While his personal life was in turmoil, Cobain had continued success professionally. Nirvana’s highly acclaimed album In Utero was released in September 1993 and went to the top of the album charts. Full of highly personal lyrics by Cobain about his many life struggles, the recording featured a fair amount of hostility toward people and situations that Cobain reviled. He took on the recording industry with “Radio Friendly Unit Shifter.”  It also had some more tender moments with “Heart-Shaped Box,” which is supposed to be about his marriage to Love.

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While the band earned raves for the new album, Cobain had become more distant from the other members. But he continued to press on, playing a gig with Nirvana in New York City in November 1993 for MTV’s Unplugged series and touring Europe that winter. Cobain and Love often fought about his drug use. On a break during the tour, Cobain spent some time in Europe with his family.
Following a tour stop at Terminal Eins in Munich, Germany, on March 1, 1994, Cobain was diagnosed with bronchitis and severe laryngitis. He flew to Rome the next day for medical treatment, and was joined there by his wife on March 3. The next morning, Love awoke to find that Cobain had overdosed on a combination of champagne and Rohypnol. Cobain was immediately rushed to the hospital, and spent the rest of the day unconscious. After five days in the hospital, Cobain was released and returned to Seattle. Love later stated that the incident was Cobain’s first suicide attempt.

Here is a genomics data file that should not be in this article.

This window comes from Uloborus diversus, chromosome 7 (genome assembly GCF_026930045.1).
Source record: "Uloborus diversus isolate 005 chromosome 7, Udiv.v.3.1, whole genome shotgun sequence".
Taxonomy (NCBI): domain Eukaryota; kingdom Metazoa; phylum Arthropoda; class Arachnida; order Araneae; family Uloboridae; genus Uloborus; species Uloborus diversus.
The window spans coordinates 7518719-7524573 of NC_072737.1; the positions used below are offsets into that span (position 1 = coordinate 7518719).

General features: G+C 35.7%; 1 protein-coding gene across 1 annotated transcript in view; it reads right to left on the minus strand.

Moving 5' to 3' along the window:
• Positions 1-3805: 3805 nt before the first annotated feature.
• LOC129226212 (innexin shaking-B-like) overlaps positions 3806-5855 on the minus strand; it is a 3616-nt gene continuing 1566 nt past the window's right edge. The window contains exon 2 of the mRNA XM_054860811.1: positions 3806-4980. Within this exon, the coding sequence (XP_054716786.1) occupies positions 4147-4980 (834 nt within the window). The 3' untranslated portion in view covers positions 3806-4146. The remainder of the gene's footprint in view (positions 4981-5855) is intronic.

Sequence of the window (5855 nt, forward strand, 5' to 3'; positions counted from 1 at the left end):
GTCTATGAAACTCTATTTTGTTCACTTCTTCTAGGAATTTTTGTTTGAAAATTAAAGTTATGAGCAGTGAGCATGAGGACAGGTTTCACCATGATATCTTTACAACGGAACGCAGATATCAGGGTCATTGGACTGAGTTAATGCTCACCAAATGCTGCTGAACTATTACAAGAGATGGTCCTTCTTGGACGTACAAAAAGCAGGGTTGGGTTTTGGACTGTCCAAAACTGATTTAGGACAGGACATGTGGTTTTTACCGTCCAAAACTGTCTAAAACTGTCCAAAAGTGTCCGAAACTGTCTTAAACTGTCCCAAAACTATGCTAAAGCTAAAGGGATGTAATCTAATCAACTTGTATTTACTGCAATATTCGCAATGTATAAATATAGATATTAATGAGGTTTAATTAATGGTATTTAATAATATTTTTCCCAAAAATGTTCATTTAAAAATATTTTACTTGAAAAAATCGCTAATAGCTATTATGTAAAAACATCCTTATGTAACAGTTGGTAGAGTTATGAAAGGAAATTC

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On March 18, Love phoned police to inform them that Cobain was suicidal and had locked himself in a room with a gun. Police arrived and confiscated several guns and a bottle of pills from Cobain, who insisted that he was not suicidal and had locked himself in the room to hide from Love. When questioned by police, Love said that Cobain had never mentioned that he was suicidal and that she had not seen him with a gun.

Love arranged an intervention concerning Cobain’s drug use that took place on March 25. The people who attended included musician friends, record company executives, and one of Cobain’s closest friends, Dylan Carlson. The intervention was initially unsuccessful, with an angry Cobain insulting participants and eventually locking himself in the upstairs bedroom. However, by the end of the day, Cobain had agreed to attend a detox program. Cobain arrived at the Exodus Recovery Center in Los Angeles, California on March 30. The staff at the facility were unaware of Cobain’s history of depression and prior attempts at suicide.

When visited by friends, there was no indication to them that Cobain was in any negative or suicidal state of mind. He spent the day talking to counselors about his drug abuse and personal problems, and happily played with his visiting daughter Frances, the last she would ever see of her father. The following night, Cobain walked outside to have a cigarette, then climbed over a six-foot-high fence to leave the facility. He took a taxi to Los Angeles Airport and flew back to Seattle, on a flight where he sat next to Duff McKagan of Guns N’ Roses. Even after the prior animosity from Nirvana to Guns N’ Roses, and Cobain’s own personal animosity to Axl Rose, Cobain “seemed happy” to see McKagan. McKagan would later say that he knew from “all of my instincts that something was wrong.